COVID-19 has brought a massive recession along with a deadly virus. Unfortunately, the pandemic has forced millions of people without work and hackers are harnessing this grim situation to steal funds and data from jobless ones.
Scammers abuse unemployment schemes
According to new intel reports, a Nigerian cybercrime group, Scattered Canary, swindled millions of dollars from the US unemployment systems that were meant for jobless people.
The crooks stole personally identifiable information of claimants and used them to file fraudulent state unemployment funds.
So far, the fraudsters have targeted unemployment departments in Washington, Florida, Massachusetts, North Carolina, Oklahoma, Rhode Island, and Wyoming.
Preying on job loss fear
In the time of this unfortunate pandemic that has caused unemployment rates to skyrocket, cybercriminals took advantage of job loss fear to target users.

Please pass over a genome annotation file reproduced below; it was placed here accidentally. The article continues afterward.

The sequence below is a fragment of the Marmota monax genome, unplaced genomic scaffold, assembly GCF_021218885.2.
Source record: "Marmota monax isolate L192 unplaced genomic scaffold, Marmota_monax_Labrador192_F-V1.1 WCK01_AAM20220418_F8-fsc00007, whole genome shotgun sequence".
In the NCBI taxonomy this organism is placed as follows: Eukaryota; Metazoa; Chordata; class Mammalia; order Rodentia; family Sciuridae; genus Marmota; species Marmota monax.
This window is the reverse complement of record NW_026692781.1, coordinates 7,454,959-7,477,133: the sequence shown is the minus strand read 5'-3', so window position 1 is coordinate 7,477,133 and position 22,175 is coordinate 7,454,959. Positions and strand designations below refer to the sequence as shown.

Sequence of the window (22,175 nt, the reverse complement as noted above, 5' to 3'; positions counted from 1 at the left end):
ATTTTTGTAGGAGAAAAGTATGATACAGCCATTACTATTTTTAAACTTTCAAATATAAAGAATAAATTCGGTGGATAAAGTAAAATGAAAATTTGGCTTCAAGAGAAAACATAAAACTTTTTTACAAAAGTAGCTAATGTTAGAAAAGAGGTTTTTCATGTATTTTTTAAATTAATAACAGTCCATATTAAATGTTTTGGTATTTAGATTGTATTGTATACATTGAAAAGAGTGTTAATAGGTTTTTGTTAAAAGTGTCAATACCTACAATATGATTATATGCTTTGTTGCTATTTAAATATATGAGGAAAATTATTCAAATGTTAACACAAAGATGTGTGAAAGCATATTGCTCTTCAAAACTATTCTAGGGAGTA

Threat researchers detected a phishing email scam that purported to be quarterly review from HR and asked recipients to join a fake Zoom Meeting, failing which they would be terminated.
Job listing scams on the rise
Since the pandemic hit in December, the Better Business Bureau has reported more than 13,000 job listing scams in North America alone.
The scammers prey on people’s fear and sense of urgency as they look for their next paycheck.
Often, these scammers use keywords like ‘work-from-home’, ‘work-at-home’, ‘quick money’, and ‘immediate hire’ to trap unsuspecting job seekers in their job hunting schemes.
Job seekers should exercise caution while looking for jobs online.
Never respond to unsolicited emails or text messages that ask to share personal information.
Don’t rely on information from unofficial sources or websites that claim to provide unemployment benefits.
Strictly ignore messages that ask to wire money in exchange for unemployment benefits. Remember, it’s free to file.